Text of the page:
Avoid These Real Estate Investing Mistakes for Success

Real estate investing isn’t an exact science, and as such, it’s easy to make mistakes along the way, especially if you’re a new investor. While it’s a good idea to have a mentor – someone who’s been there, done that – to help you make wise investments, it’s also a good idea to pay attention to what others have done and try to avoid making the same mistakes they’ve made. 

To that end, we’ve put together a list of common mistakes many new (and some seasoned) investors make, so you can try to avoid them at all costs. 

1. Not Making the Power of Leverage Work for You

Leveraging, or borrowing money to buy a property, can make or break you if you don’t play your cards right. For example, under-leveraging yourself can restrict the cash flow potential of an investment while over-leveraging yourself can leave you drowning in debt. 

The trick to maximizing the power of leverage in your favor is to figure out what you’re comfortable with. You have to find a balance between leveraging too much that you can’t afford to pay the bills if the market crashes or you lose your tenants and leveraging enough to make the investment worth the risk. 

2. Not Hiring Outside Help

Running a real estate investing business (that’s what it is – a business) requires a lot of work. As an investor, you have to find properties, figure out the best deals, inspect said properties, attend closings, maintain/repair the properties, screen tenants, tend to tenants’ needs, collect rent, keep good financial records, and pay taxes. It’s a lot to handle for one person. As a new investor, however, you may be tempted to take on all these tasks yourself to save money. While this is possible if you only own one or two properties, eventually you’ll need to delegate some of these duties.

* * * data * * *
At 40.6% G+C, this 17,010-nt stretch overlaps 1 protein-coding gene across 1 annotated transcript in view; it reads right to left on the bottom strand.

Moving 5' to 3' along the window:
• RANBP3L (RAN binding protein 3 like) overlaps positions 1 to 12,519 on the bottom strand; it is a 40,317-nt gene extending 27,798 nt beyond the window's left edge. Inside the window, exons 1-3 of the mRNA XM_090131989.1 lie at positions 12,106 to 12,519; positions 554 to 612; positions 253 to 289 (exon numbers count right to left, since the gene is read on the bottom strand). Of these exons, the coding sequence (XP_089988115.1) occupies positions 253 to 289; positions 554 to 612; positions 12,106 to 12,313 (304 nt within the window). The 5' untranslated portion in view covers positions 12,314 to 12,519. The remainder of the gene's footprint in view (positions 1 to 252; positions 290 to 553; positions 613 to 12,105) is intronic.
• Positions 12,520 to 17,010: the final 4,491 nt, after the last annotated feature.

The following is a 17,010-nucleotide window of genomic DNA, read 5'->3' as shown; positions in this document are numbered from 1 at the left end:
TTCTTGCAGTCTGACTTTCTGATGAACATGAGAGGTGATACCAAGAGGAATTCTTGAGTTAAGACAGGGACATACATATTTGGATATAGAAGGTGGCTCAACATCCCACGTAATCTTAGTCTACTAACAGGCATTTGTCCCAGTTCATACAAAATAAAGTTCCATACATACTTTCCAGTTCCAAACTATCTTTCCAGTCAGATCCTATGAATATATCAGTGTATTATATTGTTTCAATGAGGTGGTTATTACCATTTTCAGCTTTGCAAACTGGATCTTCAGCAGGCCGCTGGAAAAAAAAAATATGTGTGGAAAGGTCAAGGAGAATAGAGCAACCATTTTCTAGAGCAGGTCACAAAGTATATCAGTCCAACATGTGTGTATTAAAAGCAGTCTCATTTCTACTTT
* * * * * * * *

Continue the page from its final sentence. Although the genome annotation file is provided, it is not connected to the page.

Failing to hire outside help as your business grows can leave you with very little time and likely some very angry tenants. Even if you decide to manage a lot of these duties yourself, it’s a good idea to have a good handyman on your team to handle repairs and maintenance, an accountant for the financial side of things, and a trusted housing inspector to look at the properties you intend to purchase. 

3. Being Too Emotional

New investors tend to be overly emotional when buying their first investment property. Even some seasoned investors get carried away from time to time. It’s easy to fall in love with a property, clouding your vision to what’s really going on and potentially costing you more money than it should. 

If you find yourself getting excited about buying a certain property, take a step back and rationalize the purchase. Take a good look at the numbers and make sure it’s a good deal. Don’t let your emotions guide you in this business as doing so can have devastating consequences financially. 

Real estate investing is a business. There are risks involved, and even the most seasoned investor can make mistakes from time to time. If you learn from the mistakes of others, however, you can avoid making the same mistakes yourself.